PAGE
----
A similar meal is "almuerzo" (verb "almorzar"). That's a light meal eaten late in the morning or very early in the afternoon before the mid-day meal (usually call "comida"). the mid-day meal is the big meal of the day, with two courses at least (msot times), and it takes palce around 2-3 pm for most people. Again that's not something I ever did. There was a "lunch" period at school, around noon, but that was more like a snack.

Quote:

Merienda is a nice sounding word; I think it would make for a good girl's name.



I suggest you try it on a dog first :)

Quote:

¿Quieres helado para una merienda? = Would you like ice cream for a snack?



Ah, this I do know. It's "¿quieres helado para LA merienda?" You'd ask the same way if it were diner or another meal, ie "¿quieres pizza para la cena?"

Quote:

Thanks for listening, and the offer.



You're welcome. listening is about all I can do, but the offer is still open.

Quote:

Like most Germans, I don't communicate well, and just silently stew when I get angry.



I'm like that, too, and I'm not German (go figure). It must be a simple peculiarity. I do communicate well, when I want to. Much of the time, though, I'm repressing things. And that makes me angry...
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Wizard
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December 27th, 2011 at 5:24:54 PM permalink
Quote: Nareed

A similar meal is "almuerzo" (verb "almorzar"). That's a light meal eaten late in the morning or very early in the afternoon before the mid-day meal (usually call "comida"). the mid-day meal is the big meal of the day, with two courses at least (msot times), and it takes palce around 2-3 pm for most people. Again that's not something I ever did. There was a "lunch" period at school, around noon, but that was more like a snack.



Somewhere I read about this before. Maybe it was here. So, it would seem there are four meals a day in Mexico:

desayuno = breakfast
almuerzo = snack/first lunch
merienda = lunch
cena = dinner

Where it gets confusing for me is the word comeda seems to also carry connotations of "lunch," and comer can mean to eat lunch.

Is there any word that just means "food" in general? I know you said that your job is selling food, but how would you put that in Spanish? If you use the word comida in your repuesta, how would the listener know you didn't just sell lunch food?

Here is the passage from the book I'm reading. This is a translation of an English book where the main character came home from school and had to baby sit a younger girl. The younger girl ordered her to eat her snack in a hurry so they could play:

"Date prisa. Tienes que merendar," ordenó a Ramona mientras su abuela veía la televisión y tejia. Resultó que la merienda era un jugo de piña y galletas de centeno,...

Finally, there is an interesting discussion of American vs. Mexican Coke in this thread.
It's not whether you win or lose; it's whether or not you had a good bet.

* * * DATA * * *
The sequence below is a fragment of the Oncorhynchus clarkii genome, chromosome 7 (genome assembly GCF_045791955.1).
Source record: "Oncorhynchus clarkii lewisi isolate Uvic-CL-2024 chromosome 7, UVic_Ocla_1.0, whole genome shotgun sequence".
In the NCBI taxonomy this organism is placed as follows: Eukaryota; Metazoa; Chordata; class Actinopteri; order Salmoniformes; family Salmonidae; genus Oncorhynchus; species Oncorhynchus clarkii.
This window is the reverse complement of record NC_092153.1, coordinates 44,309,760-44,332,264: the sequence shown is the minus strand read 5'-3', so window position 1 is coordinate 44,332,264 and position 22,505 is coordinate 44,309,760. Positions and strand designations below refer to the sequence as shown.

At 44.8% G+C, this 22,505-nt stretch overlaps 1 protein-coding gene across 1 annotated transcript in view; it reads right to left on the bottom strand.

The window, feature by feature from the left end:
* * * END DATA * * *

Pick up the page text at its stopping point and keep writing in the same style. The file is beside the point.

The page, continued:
pacomartin
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December 27th, 2011 at 9:29:44 PM permalink
Quote: Wizard

Here is the passage from the book I'm reading. This is a translation of an English book where the main character came home from school and had to baby sit a younger girl. The younger girl ordered her to eat her snack in a hurry so they could play:

"Date prisa. Tienes que merendar," ordenó a Ramona mientras su abuela veía la televisión y tejia. Resultó que la merienda era un jugo de piña y galletas de centeno,...



Quote: Original English

"Hurry up and have your snack," she ordered, while her grandmother sat watching television and crocheting.
The snack turned out to be pineapple juice and Rye Crisp,...



A few observations:
1) date prisa means exactly "hurry up"
2) tienes que + infinitive means "you have to ..." whatever the infinitive verb says {Very useful phrase}
2a) Useful sentence: Que tienes que hacer hoy? means "What do you have to do today?"
3) ordenó a Ramona : the translation uses past preterite as it is an action completed in the past. Note that the translation spells out who is the recipient of the order to make it clear.
4) veía is the imperfect indicative past, while the English uses the "past progressive" tense. The literal translation for "was watching" is "estaba viendo", but it would be unlikely that a Spanish speaker would say it that way.
5) resultó is the past preterite form of "resultar" or "to turn out"
6) era is the past imperfect form of "ser" or "to be (essentially)" (*further discussion)
7) galletas are both cookies and crackers. Sometimes you see galletas saladas which are salad crackers which removes any doubt.

*Note that the English uses the infinitive form "to be", while Spanish uses the past imperfect form of "ser", or "era". It seems to me that you don't actually use "ser" in the infinitive form as often as we say "to be" in English. I have no statistics to back that up.

A natural question is what does it mean to be the preterite past of a verb ser? Certainly existence almost by definition is ongoing. The answer is that the preterite past of ser is the same as the preterite past of ir or "to go". The accidents are "fui, fuiste, fue, fuimos, fueron".

Notice that the verb "to be" in Spanish is an amalgamation of different latin verbs. It's conjugation is highly irregular. Where the infinitive is ser, present tense is "soy" ,"eres", "es" while past imperfect is "era", "eras", "era" and past preterite is "fui", "fuiste", and "fue".

But you should note that the English verb is just as irregular. The infinitive is "to be", while the accidents are "am", "are", "is", "was". "were" and the participles are "being" and "been". In addition we have the archaic forms like "art", "werst", "beest" and "be all". In fact the English verb to be is an amalgamation of several different Anglo Saxon verbs.